The apparatus can also serve to facilitate the intake of medication that may not be of a pleasurable taste. If used in conjunction with delivery of the medication, e.g. orally, the apparatus can provide an additional flavor that masks the flavor of the medication.

Alternatively, the proposed food delivery apparatus may be used for weight control or addiction mitigation applications. For example, the food delivery apparatus can allow for subjects to consume relatively small or negligible quantities of food products or certain unhealthy or addictive substances, and the exposure to the food particles via the apparatus may provide a sensation or satisfaction normally associated with the consumption of a larger quantity of the food or substance in question, thereby potentially satisfying hunger or addictive urges without the (potentially negative) consequences of actually consuming larger amounts of the substance(s). Indeed, the food delivery apparatus may form a basis for dieting, weight control and healthy eating programs (for example, by satisfying cravings for sweets, fatty foods, chocolate and caffeine) and addiction treatment (for example, by satisfying urges for alcohol, smoking, drugs but in much smaller, less harmful amounts).

In addition, the food delivery apparatus may be used to improve quality of life, for example, with respect to individuals subject to special dietary restrictions. For example, the food delivery apparatus may allow individuals who suffer from allergies (e.g., gluten allergy) or other conditions (e.g., lactose intolerance) that normally prevent them from consuming specific products to consume relatively small or negligible quantities of these products without triggering an allergic or physical reaction, while possibly providing a sensation or satisfaction normally associated with the consumption of a larger quantity of the food or substance in question.

Additionally, the food delivery apparatus can serve as a means for taste-testing a number of items in a simple and efficient way. For example, a patron at a restaurant can taste test various dishes on the menu before making a selection. Additionally, chefs may use the food delivery apparatus to test combinations of foods while cooking or designing a recipe. Similarly, the apparatus may serve as an aid in cooking lessons, as an international “dining” experience for a subject, as a way to teach children about food, etc.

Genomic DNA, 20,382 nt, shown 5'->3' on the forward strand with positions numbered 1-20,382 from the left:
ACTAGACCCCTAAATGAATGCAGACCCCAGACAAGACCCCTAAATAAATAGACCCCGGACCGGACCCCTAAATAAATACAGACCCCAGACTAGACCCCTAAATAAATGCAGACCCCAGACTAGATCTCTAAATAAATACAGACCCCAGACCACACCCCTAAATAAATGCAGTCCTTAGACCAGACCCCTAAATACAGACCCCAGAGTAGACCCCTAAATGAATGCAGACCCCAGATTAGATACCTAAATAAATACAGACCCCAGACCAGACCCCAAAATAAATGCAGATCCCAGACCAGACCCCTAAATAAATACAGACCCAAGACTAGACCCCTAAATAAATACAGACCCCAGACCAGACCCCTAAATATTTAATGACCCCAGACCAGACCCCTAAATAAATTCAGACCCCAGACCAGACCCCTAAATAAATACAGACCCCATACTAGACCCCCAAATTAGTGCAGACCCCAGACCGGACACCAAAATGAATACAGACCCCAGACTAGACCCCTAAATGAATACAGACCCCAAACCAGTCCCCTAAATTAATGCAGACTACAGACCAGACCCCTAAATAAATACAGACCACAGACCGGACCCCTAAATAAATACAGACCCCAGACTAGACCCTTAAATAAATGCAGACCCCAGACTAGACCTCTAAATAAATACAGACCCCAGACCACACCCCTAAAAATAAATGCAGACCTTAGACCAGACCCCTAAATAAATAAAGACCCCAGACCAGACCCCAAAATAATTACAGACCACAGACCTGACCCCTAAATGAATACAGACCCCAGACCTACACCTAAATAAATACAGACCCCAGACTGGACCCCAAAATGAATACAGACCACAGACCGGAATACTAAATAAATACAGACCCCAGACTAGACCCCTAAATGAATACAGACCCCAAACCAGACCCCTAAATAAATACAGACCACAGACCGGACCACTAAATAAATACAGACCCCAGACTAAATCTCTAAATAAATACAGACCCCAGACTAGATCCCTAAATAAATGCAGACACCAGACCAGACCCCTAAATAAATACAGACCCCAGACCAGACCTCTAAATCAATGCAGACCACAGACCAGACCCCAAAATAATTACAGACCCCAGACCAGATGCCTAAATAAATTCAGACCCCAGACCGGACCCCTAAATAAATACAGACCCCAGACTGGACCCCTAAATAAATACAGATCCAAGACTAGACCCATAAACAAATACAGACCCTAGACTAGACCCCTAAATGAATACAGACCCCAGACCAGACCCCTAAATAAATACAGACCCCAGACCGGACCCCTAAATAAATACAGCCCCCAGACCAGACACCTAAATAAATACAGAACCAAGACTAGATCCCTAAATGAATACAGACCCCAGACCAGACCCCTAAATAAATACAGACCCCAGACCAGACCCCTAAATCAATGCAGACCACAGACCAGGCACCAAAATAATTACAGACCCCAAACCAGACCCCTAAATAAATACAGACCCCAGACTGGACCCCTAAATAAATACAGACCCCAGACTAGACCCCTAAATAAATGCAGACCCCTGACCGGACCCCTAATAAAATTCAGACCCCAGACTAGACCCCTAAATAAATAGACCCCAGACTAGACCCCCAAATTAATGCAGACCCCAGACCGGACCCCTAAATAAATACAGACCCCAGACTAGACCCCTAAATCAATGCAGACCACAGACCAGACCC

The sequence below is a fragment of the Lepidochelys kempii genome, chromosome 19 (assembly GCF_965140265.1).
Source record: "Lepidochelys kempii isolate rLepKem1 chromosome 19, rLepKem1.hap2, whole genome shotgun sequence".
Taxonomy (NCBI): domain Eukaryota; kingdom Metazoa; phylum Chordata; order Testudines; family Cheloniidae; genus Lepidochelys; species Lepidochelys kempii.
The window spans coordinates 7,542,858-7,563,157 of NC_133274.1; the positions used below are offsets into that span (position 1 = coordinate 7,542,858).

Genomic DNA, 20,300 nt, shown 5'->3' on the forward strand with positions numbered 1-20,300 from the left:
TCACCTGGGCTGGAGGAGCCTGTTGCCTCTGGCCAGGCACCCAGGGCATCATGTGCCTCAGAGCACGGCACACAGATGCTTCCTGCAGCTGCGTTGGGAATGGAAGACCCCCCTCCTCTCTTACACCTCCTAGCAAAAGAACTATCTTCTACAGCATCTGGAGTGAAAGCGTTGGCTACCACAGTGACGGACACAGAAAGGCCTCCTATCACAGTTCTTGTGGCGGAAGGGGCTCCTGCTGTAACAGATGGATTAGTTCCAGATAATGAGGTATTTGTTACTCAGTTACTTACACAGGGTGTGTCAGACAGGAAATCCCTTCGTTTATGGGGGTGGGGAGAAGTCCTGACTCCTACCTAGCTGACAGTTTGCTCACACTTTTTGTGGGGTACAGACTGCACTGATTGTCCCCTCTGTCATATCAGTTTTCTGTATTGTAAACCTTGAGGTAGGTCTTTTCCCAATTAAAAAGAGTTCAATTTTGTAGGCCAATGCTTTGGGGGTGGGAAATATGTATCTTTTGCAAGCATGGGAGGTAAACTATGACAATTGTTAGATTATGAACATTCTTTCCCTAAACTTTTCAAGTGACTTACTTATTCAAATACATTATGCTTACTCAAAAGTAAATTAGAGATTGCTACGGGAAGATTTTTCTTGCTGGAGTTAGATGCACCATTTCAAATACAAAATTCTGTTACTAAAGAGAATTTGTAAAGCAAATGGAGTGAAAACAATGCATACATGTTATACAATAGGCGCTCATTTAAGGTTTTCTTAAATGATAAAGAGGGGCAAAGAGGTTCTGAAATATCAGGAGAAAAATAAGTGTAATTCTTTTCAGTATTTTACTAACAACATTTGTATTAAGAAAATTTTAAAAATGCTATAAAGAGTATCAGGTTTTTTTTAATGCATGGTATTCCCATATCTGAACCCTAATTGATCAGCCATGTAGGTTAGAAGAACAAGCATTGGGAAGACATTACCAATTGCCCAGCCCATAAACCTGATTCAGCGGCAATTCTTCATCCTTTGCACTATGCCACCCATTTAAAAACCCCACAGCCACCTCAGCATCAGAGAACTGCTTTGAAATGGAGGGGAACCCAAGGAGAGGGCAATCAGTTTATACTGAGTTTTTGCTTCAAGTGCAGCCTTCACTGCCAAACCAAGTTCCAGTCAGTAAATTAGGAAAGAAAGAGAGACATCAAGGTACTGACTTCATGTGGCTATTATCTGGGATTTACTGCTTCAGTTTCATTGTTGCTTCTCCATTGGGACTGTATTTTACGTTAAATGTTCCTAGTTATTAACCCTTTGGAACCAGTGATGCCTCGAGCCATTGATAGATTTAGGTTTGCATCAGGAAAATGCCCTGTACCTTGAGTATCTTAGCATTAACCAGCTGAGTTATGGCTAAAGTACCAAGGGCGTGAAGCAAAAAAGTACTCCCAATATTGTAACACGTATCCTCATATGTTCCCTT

Other useful applications of the food delivery apparatus include, but are not limited to hunger relief (e.g., in the emergency conditions of a famine) and for animal feedings.

EXEMPLIFICATION OF THE INVENTION

The following example is expected to be illustrative of the invention and in no way limits the scope of the invention.

Example 1

To help determine an ideal particle size for food aerosolization from a single-actuation dry powder inhaler, mint powder samples, with approximate initial mean particle sizes of at least 140 microns, were utilized. A mortar and pestle was used to grind the dry mint powder. Mean particle size was reduced to as low as ˜11 microns, as determined using a HELOS-RODOS particle sizing system. Particles of different sizes were placed in separate size 3 capsules and tested in a hand-held inhaler.

Results

Tests were made with samples of mint particles with approximate mean particle sizes of 140, 111, 72, 40, 18, and 11 microns. Capsules (each containing approximately 30-120 mg of mint) were placed in the aerosolizer and punctured, and the inhaler was actuated to release the particles into the air. A large fraction of the particles could be seen to fall within 5 seconds after release, though this fraction decreased with decreasing sample particle size. It was relatively high in tests with approximate mean particle sizes of 140, 111, and 72 microns, and relatively low in tests with approximate mean particle sizes of 40, 18, and 11 microns. Tests with approximate mean particle sizes of 18 and 11 microns produced fairly mist-like and uniform plumes, with fewer visually distinct particles.

FIG. 15 shows the density distribution and cumulative distribution for four trials from the same sample. These data show that, for this particular sample, roughly 87% of the particles are larger than about 10 microns, and that roughly 79% of the particles are larger than about 20 microns. These findings demonstrate that a dehydrated food product (mint leaves) can be made into aerosolized particles substantially of a size (e.g. between at least 18 and 70 microns) that would typically deposit into the mouth upon inhalation.

In a sample of particles whose mean is approximately in this range, a small or negligible fraction of particles is able to enter into the throat and lungs and yet a considerable fraction of particles remains suspended for at least 5 seconds after a single inhaler actuation.

Clearly larger particle sizes could be aerosolized for at least as long with a larger aerosolization force or a more continued force of aerosolization, such as a continually or intermittently operating fan.

Example 2